Many of these workers are excluded from the CPS MORG: Members of the military on active duty, unpaid volunteers, and the self-employed. Religious workers were excluded from the analysis after being identified by their occupation codes: `clergy' (Census occupational code 2040), `directors, religious activities and education' (2050), and `religious workers, all other' (2060). Most employees of the federal government are covered by the FLSA but are not subject to the Department's part 541 regulations because their entitlement to minimum wage and overtime pay is regulated by the Office of Personnel Management (OPM).[111] See 29 U.S.C. 204(f). Exceptions exist for U.S. Postal Service employees, Tennessee Valley Authority employees, and Library of Congress employees. See 29 U.S.C. 203(e)(2)(A). These covered federal workers were identified and included in the analysis using occupation and/or industry codes.[112] Employees of firms that have annual revenue of less than $500,000 and who are not engaged in interstate commerce are also not covered by the FLSA. The Department does not exclude them from the analysis because we have no reliable way of estimating the size of this worker population, although the Department believes it is a small percentage of workers. The 2004 Final Rule analysis similarly did not adjust for these workers.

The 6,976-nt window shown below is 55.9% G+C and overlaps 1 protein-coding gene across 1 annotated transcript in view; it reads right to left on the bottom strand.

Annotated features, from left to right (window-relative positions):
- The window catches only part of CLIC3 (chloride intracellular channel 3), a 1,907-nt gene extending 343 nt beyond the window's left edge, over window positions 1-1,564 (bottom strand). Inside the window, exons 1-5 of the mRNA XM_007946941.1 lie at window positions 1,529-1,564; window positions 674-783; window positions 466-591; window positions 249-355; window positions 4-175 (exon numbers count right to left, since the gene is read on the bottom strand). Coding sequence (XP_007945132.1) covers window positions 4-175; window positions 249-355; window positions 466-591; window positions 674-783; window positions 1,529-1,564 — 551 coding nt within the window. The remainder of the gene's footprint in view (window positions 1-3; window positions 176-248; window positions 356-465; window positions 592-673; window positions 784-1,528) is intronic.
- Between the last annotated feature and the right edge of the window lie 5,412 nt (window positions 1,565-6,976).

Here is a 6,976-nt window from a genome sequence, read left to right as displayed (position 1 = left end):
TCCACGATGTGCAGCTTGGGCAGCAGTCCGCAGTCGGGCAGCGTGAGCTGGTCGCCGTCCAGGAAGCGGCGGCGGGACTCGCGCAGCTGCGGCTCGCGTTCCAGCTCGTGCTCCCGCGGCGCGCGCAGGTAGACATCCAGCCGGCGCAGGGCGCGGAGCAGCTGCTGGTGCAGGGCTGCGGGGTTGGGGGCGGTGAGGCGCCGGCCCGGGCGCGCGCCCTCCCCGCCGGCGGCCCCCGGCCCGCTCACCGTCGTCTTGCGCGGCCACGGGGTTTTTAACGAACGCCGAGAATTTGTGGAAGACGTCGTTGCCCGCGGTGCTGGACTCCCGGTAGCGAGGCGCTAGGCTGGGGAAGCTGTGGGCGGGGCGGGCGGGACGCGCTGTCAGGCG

Table 3 presents the Department's estimates of the total number of workers, and the number of workers covered by the FLSA and subject to the Department's part 541 regulations, in FY2005 and FY2017. The Department projected that in FY2017 there will be 159.9 million wage and salary workers in the United States. Of these, in the baseline scenario without changes in the salary levels, 132.8 million would be covered by the FLSA and subject to the Department's regulations (83.0 percent). The remaining 27.2 million workers would be excluded from FLSA coverage for the reasons described above and delineated in Table 4.Start Printed Page 32456